Dust and Shadow: An Acoustic Ecology Salon

Working with international artists and designers Maja Kuzmanovic and Nik Gaffney of Foam we are hosting a desert ecology listening salon at Hayden Library. Maja and Nik traveled the desert in two years of site visits with ASU’s D.A.R.E. team collecting artifacts and sounds. From these experiences, they have created a desert sounds vinyl album and series of accompanying images for the salon. Further books, maps and images are supplied by the Hayden Library and its archives. We look to develop this project further with the Global Drylands Center to create an ongoing curated experiences drawn from faculty research. Additionally, we will be collaborating with ASU’s Listen(n) project team for further sonic immersions. Thanks goes to GIOS, IHR, the Center for Philosophical Technologies for assisting in funding this initial salon and thanks to Hayden Library and its dedicated staff for space and creative research. The salon will be open September 23rd to December 8th.

Access resources for Dust and Shadow

Learn more about FoAM's involvement with the project

Watch the immersive lecture "Attunement to the Desert"

Nibi Walks and praying for the waters

Join us for this special learning opportunity. We are fortunate to learn from Sharon M. Day about Nibi Walks and the walking practice of praying for the waters. Sharon Day, Ojibwe, will discuss the tradition of Nibi (water) Walks. She will also share information about a future walk in Arizona that begins at the headwaters of the Rio Salado and ends at the confluence of Gila River. This practice of carrying the water with prayer has its roots in the Ojibwe culture. Learn how you can participate in this walk happening in February 2020. Tea and snacks will be provided after the talk. This talk is in collaboration between the Heard Museum, Desert Humanities at ASU and the Museum of Walking. Sharon M. Day is the Executive Director and one of the founder’s of the Indigenous Peoples Task Force (IPTF), formerly known as the Minnesota American Indian AIDS Task Force. Of her environmental work she says, “As indigenous people, we’re fairly close to the land. And we have something to share with the environmental movement. …It’s really understanding that the earth is our mother, we are the water…So, how do you make an offering, how do you have a connection?…This is what we bring to the environmental movement. And justice and healing…And in 1998, for the first time, we took that kind of spiritual work out of our ceremonial work and placed it into a geo-political setting. It was necessary because of the crisis we’re in right now..North America is on fire.” Sharon will host a talk November 13, 2019, at the Heard Museum and will lead a Nibi walk along the Salt River February 14-16, 2020.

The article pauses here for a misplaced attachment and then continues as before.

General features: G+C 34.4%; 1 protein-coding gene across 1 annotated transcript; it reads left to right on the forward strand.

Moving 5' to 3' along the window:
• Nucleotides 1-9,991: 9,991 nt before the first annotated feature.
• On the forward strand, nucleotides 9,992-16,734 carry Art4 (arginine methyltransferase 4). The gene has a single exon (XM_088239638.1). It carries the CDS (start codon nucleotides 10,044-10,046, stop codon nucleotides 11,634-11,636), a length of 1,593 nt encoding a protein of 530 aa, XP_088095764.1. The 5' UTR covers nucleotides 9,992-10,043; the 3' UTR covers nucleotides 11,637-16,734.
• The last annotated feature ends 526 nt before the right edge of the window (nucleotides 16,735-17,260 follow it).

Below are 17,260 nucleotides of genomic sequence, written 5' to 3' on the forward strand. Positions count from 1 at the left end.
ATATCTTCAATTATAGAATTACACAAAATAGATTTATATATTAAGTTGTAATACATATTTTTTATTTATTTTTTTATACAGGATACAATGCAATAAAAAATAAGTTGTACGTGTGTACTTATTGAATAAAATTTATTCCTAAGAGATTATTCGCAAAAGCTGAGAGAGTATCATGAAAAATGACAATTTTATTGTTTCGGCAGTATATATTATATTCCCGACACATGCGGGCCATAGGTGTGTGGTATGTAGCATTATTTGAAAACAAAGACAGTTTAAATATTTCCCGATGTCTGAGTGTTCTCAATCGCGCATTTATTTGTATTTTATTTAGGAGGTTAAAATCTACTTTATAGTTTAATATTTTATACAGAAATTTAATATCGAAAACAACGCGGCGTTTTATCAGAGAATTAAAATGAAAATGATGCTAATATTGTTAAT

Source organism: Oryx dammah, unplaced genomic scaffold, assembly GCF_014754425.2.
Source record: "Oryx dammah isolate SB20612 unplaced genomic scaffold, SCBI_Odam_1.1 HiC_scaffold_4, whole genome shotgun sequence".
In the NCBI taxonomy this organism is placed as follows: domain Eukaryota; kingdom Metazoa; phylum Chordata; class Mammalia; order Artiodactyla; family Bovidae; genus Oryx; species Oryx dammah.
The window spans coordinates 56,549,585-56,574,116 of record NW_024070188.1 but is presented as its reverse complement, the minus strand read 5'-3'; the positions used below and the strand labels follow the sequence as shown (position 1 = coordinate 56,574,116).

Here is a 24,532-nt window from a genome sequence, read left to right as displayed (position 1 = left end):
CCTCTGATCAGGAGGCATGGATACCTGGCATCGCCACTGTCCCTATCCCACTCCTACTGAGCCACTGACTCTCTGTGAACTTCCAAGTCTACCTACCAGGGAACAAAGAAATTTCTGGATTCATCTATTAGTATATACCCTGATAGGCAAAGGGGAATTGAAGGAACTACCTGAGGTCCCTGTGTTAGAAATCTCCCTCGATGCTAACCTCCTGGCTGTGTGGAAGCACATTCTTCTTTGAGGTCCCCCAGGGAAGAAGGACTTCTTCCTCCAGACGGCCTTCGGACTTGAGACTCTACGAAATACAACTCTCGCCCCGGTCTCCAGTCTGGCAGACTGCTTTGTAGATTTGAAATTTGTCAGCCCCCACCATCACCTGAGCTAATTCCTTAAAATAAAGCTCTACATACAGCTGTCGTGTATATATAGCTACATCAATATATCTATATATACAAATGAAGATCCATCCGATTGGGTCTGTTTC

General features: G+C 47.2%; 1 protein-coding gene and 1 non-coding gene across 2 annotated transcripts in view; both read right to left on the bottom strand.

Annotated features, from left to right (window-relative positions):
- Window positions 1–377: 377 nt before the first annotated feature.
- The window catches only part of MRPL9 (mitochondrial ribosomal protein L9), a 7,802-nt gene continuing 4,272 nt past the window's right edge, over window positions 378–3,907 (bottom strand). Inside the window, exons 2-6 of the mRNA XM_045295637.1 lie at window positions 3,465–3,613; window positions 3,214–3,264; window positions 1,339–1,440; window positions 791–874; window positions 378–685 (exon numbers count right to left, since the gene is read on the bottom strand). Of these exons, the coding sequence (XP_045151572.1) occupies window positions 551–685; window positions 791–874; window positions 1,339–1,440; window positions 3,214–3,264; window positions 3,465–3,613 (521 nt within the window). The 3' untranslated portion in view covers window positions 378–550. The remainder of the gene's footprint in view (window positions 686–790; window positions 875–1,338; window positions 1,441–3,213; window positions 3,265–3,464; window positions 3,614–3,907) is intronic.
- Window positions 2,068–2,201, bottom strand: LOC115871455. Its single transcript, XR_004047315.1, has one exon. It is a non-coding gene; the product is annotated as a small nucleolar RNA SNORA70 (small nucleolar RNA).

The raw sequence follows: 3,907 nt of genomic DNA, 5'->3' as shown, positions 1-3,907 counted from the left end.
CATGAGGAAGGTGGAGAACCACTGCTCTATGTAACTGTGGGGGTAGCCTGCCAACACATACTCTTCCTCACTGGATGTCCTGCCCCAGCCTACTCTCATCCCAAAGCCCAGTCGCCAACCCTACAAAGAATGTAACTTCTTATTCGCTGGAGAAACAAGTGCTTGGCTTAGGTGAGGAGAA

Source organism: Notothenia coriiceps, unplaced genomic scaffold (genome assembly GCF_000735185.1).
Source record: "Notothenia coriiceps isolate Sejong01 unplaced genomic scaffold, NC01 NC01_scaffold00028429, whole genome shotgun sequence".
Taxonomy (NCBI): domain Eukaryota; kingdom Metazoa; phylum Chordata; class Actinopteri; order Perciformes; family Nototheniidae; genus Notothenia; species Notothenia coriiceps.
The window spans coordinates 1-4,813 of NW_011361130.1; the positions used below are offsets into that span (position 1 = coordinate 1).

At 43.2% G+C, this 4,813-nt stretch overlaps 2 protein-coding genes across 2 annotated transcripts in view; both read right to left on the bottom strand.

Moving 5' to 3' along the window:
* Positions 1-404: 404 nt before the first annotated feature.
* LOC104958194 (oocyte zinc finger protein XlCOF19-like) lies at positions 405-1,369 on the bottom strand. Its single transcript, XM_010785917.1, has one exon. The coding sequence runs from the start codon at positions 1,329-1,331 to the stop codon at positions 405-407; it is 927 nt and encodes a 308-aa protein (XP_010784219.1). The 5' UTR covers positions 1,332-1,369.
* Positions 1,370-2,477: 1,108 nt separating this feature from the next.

RSVP to the Talk on Nibi Walks on November 13.

Desert Attunement Symposium

How do we listen to the desert? And what is it telling us? This symposium explores imperatives which the desert gives to those dwelling within it. Faculty from across humanities and art disciplines and practices at ASU pair with resonant outside researchers to discuss what it means to develop a lifestyle that is in harmony with our desert surroundings. Proposed dates February 13-14.

Desert Portal chamber orchestra

Laura Kaminsky is writing a new musical composition for a chamber orchestra on the theme of resilience in desert environments tied to a body of work by visual artist Rebecca Allan. They have worked as a team on a number of compositions with accompanying visuals. Thanks to IHR and CLAS for the funding and connections. Dates: The performance will be in April 2020 with a location to be determined.

Works in Progress lecture series

We have amazing humanities faculty at ASU working in a range of desert related projects. This works in progress series is an opportunity for faculty to try out new material and inform others in the ASU community about the work. The structure is flexible but most likely two to three twenty minute talks followed by conversation.

Understanding Food course at ASU

In Spring 2020 Joan McGregor is teaching a food course which will coordinate her own work in the area with the Swette Center for Sustainable Food Systems, local chefs, and the Humanities for the Environment Dinner 2040 project. The teaching brings together local and global food systems alongside questions of ethics and sustainability in our desert environment. McGregor is teaching a related course in Fall 2019 for the Humanities Lab with Julianne Vitullo. Dates: Spring semester 2020.